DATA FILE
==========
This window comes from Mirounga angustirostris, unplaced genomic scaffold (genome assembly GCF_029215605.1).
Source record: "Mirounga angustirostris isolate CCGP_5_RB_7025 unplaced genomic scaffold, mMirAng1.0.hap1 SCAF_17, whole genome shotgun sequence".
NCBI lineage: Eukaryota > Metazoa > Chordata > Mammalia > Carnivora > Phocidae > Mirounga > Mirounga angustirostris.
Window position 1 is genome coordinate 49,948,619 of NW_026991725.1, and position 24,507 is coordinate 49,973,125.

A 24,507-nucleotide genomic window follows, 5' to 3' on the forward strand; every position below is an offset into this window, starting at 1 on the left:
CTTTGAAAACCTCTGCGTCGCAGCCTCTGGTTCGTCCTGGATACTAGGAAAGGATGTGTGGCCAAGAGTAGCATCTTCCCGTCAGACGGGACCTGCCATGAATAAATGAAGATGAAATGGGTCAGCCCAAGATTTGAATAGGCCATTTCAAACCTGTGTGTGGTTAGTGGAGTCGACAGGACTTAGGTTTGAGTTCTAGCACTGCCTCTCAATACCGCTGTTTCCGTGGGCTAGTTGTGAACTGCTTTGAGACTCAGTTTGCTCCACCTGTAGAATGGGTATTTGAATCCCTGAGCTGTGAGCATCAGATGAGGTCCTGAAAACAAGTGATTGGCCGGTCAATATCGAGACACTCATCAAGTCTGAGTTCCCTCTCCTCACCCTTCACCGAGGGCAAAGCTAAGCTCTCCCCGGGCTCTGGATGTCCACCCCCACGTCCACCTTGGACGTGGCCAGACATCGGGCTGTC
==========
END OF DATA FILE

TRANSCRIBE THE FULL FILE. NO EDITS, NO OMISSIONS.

This window comes from Mirounga angustirostris, unplaced genomic scaffold (genome assembly GCF_029215605.1).
Source record: "Mirounga angustirostris isolate CCGP_5_RB_7025 unplaced genomic scaffold, mMirAng1.0.hap1 SCAF_17, whole genome shotgun sequence".
NCBI lineage: Eukaryota > Metazoa > Chordata > Mammalia > Carnivora > Phocidae > Mirounga > Mirounga angustirostris.
Window position 1 is genome coordinate 49,948,619 of NW_026991725.1, and position 24,507 is coordinate 49,973,125.

A 24,507-nucleotide genomic window follows, 5' to 3' on the forward strand; every position below is an offset into this window, starting at 1 on the left:
CTTTGAAAACCTCTGCGTCGCAGCCTCTGGTTCGTCCTGGATACTAGGAAAGGATGTGTGGCCAAGAGTAGCATCTTCCCGTCAGACGGGACCTGCCATGAATAAATGAAGATGAAATGGGTCAGCCCAAGATTTGAATAGGCCATTTCAAACCTGTGTGTGGTTAGTGGAGTCGACAGGACTTAGGTTTGAGTTCTAGCACTGCCTCTCAATACCGCTGTTTCCGTGGGCTAGTTGTGAACTGCTTTGAGACTCAGTTTGCTCCACCTGTAGAATGGGTATTTGAATCCCTGAGCTGTGAGCATCAGATGAGGTCCTGAAAACAAGTGATTGGCCGGTCAATATCGAGACACTCATCAAGTCTGAGTTCCCTCTCCTCACCCTTCACCGAGGGCAAAGCTAAGCTCTCCCCGGGCTCTGGATGTCCACCCCCACGTCCACCTTGGACGTGGCCAGACATCGGGCTGTC